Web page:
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India and Australia seal nuclear deal

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  • India and Australia seal nuclear deal

    NEW DELHI: India and Australia sealed the long-awaited nuclear energy deal on Friday even as Australian Prime Minister Tony Abbott said he wanted first-rank relations with India.

    Abbott met Prime Minister Narendra Modi in New Delhi and finalized the deal to allow the export of uranium to India.
    Abbott said India and Australia were bound by "strongly convergent" trade and strategic interests on the last day of his visit, which culminated with the deal to supply uranium to the energy-hungry country.

    During the meeting, PM Abbott gifted a 'Nehru jacket' made of Australian wool to PM Modi, who in return presented him a copy of the Gita.

    India and Australia kick-started negotiations on uranium sales in 2012 after Canberra lifted a long-time ban on exporting the valuable ore to Delhi to meet its ambitious nuclear energy programme.
    Australia, the world's third biggest uranium producer, had previously ruled out such exports to nuclear-armed India because it has not signed the global non-proliferation treaty.

    Both India and Pakistan are nuclear-armed, and along with Israel and North Korea are the only countries not signed up to the non-proliferation treaty to prevent the spread of nuclear weapons.

    But Abbott said on Thursday that he was assured of India's commitment to peaceful power generation.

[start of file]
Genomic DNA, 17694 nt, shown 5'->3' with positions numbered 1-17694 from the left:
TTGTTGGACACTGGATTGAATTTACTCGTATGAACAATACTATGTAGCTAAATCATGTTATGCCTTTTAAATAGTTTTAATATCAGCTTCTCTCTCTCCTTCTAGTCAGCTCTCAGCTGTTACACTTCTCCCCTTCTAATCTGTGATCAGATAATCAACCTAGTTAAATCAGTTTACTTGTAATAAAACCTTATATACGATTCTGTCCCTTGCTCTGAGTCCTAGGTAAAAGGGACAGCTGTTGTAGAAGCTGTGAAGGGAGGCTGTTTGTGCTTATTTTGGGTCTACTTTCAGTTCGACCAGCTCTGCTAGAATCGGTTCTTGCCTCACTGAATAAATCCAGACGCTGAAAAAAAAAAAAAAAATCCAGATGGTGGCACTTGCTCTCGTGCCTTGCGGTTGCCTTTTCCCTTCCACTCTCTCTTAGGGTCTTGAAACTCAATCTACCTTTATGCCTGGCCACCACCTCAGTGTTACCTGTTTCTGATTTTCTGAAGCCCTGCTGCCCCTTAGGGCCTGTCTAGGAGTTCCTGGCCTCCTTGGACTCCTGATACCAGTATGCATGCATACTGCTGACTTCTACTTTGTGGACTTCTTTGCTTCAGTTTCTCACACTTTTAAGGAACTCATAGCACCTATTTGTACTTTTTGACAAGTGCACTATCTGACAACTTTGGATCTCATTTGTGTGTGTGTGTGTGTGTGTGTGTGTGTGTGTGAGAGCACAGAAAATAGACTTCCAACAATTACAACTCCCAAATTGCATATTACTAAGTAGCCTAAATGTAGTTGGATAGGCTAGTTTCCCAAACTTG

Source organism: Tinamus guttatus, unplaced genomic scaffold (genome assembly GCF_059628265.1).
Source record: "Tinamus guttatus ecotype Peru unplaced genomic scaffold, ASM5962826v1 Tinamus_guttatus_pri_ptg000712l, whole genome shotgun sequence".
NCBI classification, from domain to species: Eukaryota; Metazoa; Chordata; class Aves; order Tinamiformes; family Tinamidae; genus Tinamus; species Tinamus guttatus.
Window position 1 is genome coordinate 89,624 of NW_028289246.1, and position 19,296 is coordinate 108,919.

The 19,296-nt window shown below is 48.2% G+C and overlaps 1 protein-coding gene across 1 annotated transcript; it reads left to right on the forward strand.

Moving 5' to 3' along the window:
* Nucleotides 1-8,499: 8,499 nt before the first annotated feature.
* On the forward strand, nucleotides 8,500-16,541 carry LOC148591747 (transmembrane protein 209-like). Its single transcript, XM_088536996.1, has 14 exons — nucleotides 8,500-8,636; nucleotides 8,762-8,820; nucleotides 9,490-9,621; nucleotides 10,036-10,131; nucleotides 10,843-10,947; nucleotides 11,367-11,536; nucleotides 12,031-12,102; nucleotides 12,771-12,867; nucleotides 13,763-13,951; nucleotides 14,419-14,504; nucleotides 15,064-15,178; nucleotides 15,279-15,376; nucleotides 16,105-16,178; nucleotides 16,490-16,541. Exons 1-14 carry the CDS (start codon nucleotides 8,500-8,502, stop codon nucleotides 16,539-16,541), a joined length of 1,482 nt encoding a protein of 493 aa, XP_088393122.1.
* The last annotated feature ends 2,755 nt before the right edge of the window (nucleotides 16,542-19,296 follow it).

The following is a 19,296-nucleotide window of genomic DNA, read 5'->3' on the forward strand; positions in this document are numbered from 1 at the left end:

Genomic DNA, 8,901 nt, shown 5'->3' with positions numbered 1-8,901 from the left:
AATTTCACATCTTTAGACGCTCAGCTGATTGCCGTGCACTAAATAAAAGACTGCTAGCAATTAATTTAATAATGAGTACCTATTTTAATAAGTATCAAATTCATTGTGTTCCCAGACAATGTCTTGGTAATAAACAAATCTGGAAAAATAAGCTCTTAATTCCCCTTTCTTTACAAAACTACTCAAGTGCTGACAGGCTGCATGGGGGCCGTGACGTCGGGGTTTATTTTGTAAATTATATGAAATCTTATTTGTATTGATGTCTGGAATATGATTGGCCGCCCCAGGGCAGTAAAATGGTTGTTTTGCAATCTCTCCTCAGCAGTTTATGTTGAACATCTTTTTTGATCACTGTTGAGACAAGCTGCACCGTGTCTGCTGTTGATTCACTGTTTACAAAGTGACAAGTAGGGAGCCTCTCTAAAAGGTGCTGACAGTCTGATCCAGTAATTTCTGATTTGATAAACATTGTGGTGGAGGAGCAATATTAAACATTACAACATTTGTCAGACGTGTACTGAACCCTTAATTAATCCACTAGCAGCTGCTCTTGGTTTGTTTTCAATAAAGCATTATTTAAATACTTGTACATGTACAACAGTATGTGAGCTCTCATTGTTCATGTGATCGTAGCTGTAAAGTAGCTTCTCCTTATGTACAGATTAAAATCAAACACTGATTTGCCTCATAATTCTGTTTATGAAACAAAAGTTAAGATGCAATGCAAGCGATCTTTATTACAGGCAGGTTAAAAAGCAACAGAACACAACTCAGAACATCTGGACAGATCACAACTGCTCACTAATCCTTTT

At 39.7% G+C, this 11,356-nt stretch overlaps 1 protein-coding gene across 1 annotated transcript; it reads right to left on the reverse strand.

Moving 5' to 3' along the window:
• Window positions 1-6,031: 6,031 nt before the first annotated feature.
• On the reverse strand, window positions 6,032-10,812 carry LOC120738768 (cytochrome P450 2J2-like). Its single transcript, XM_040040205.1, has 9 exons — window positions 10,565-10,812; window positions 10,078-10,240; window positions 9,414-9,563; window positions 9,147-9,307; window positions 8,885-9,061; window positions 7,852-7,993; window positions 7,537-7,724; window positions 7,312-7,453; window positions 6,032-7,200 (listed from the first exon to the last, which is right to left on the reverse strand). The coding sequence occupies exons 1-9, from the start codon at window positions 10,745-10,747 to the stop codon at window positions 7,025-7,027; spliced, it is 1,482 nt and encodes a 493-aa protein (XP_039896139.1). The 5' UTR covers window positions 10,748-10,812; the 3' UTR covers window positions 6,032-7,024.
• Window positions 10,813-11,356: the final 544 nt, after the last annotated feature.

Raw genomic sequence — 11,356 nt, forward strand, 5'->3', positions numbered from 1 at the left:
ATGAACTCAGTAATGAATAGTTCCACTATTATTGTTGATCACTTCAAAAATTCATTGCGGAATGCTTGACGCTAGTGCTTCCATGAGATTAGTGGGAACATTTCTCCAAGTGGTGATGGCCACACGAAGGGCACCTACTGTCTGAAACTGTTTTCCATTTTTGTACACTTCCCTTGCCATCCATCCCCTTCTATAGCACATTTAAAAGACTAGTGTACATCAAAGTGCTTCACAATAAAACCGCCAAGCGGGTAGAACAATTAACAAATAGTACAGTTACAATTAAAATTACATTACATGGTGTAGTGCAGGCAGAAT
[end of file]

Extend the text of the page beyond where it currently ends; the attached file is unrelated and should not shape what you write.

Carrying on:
"India has an absolutely impeccable non-proliferation record and India has been a model international citizen," he told reporters in Mumbai.

    Australia's decision to overturn its ban followed a landmark US agreement in 2008 to support India's civilian nuclear programme.

    India is struggling to produce enough power to meet rising demand amid its 1.2-billion strong population as its economy and vast middle-class expand. Nearly 400 million still without access to electricity, according to the World Bank, and crippling power cuts are common.

    The agreement will allow India to ramp up plans for more nuclear power stations, with only 20 small plants at present and a heavy dependency on coal.

    Asked about India's management of its nuclear power industry and safety standards, Abbott said it was "not our job to tell India how to conduct its internal affairs".

    "Our job is to try to ensure we act in accordance with our own standards of decency and that's what we intend to do," he said, adding that India's "standards are improving all the time".

    Things are moving so fast, I'm having a hard time keeping track of things. Much needed, great deal.
    Politicians are elected to serve...far too many don't see it that way - Albany Rifles! || Loyalty to country always. Loyalty to government, when it deserves it - Mark Twain! || I am a far left millennial!

  • #2
    Good news and good show by Modi.

    Cheers!...on the rocks!!


    • #3
      Doesn't want to open a new thread, I hope Australians will be more assured after this news.

      Rajasthan Nuclear Plant Makes History, Runs Uninterrupted for Over 2 Years

      With this achievement, the 220 MW reactor has beaten an American unit which ran for 739 days at a stretch. Unit-5 at Rawatbhata, a Pressurised Heavy Water Reactor (PHWR) made at a cost of Rs. 1200 crore in 2010, is run by the Nuclear Power Corporation of India Limited (NPCIL)
      In this 765-day period, the reactor produced about 4258 million units of electricity, lighting up nearly 2.5 million homes in Rajasthan and Uttar Pradesh. The NPCIL earned Rs. 1225 crore by selling the electricity generated by the Rawatbhata plant. According to estimates, this was more than the cost of installing the plant.